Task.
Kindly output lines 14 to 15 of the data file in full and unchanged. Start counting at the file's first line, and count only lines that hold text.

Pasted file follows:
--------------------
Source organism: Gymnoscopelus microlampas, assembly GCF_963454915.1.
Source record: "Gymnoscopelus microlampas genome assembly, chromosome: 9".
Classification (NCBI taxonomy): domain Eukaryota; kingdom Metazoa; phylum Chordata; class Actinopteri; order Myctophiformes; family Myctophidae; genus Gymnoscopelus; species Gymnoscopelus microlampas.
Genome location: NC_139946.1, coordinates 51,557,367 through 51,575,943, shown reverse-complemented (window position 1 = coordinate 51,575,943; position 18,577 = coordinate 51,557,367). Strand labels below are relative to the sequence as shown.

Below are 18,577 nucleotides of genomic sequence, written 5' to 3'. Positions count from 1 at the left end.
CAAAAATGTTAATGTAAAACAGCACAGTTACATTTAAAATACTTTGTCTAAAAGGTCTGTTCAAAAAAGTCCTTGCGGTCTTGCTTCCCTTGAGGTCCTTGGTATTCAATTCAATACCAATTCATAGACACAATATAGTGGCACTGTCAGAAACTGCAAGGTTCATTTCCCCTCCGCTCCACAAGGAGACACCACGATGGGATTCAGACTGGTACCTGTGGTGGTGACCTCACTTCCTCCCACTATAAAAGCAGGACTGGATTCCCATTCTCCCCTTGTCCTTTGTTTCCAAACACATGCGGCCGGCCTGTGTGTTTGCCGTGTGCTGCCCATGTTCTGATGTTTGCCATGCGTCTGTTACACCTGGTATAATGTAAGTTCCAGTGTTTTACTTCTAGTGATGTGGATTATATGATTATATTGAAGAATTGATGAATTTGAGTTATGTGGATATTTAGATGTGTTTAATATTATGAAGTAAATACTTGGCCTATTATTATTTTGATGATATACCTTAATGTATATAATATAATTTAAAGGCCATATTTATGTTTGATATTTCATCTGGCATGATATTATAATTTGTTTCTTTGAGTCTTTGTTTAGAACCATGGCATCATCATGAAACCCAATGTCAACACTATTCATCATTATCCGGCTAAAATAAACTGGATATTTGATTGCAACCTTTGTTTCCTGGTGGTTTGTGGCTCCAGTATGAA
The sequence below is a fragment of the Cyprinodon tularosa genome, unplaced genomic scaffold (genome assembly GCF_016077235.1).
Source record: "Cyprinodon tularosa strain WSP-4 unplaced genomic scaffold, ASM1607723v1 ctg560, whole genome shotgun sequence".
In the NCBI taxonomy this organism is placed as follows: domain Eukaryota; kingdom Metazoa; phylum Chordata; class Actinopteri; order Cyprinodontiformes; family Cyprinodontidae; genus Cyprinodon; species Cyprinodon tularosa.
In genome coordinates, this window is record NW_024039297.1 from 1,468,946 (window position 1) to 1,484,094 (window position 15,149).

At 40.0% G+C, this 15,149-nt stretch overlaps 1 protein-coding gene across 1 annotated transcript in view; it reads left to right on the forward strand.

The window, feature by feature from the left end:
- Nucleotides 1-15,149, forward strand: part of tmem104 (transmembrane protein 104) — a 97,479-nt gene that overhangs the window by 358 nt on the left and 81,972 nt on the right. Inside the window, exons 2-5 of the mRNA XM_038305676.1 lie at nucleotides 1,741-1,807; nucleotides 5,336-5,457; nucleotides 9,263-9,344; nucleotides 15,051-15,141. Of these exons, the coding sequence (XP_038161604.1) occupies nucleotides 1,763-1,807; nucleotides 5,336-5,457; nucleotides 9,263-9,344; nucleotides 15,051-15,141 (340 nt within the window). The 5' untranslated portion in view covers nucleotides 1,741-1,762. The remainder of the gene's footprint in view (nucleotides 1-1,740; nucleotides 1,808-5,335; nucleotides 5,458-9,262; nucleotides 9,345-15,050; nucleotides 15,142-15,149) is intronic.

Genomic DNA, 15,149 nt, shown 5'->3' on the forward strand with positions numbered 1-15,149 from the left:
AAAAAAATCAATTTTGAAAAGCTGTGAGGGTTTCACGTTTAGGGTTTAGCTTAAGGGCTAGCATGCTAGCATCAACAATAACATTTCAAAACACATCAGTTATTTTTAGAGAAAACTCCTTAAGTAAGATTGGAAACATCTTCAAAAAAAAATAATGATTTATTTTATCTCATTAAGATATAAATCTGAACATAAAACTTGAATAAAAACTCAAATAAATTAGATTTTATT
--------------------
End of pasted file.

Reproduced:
Genomic DNA, 15,149 nt, shown 5'->3' on the forward strand with positions numbered 1-15,149 from the left:
AAAAAAATCAATTTTGAAAAGCTGTGAGGGTTTCACGTTTAGGGTTTAGCTTAAGGGCTAGCATGCTAGCATCAACAATAACATTTCAAAACACATCAGTTATTTTTAGAGAAAACTCCTTAAGTAAGATTGGAAACATCTTCAAAAAAAAATAATGATTTATTTTATCTCATTAAGATATAAATCTGAACATAAAACTTGAATAAAAACTCAAATAAATTAGATTTTATT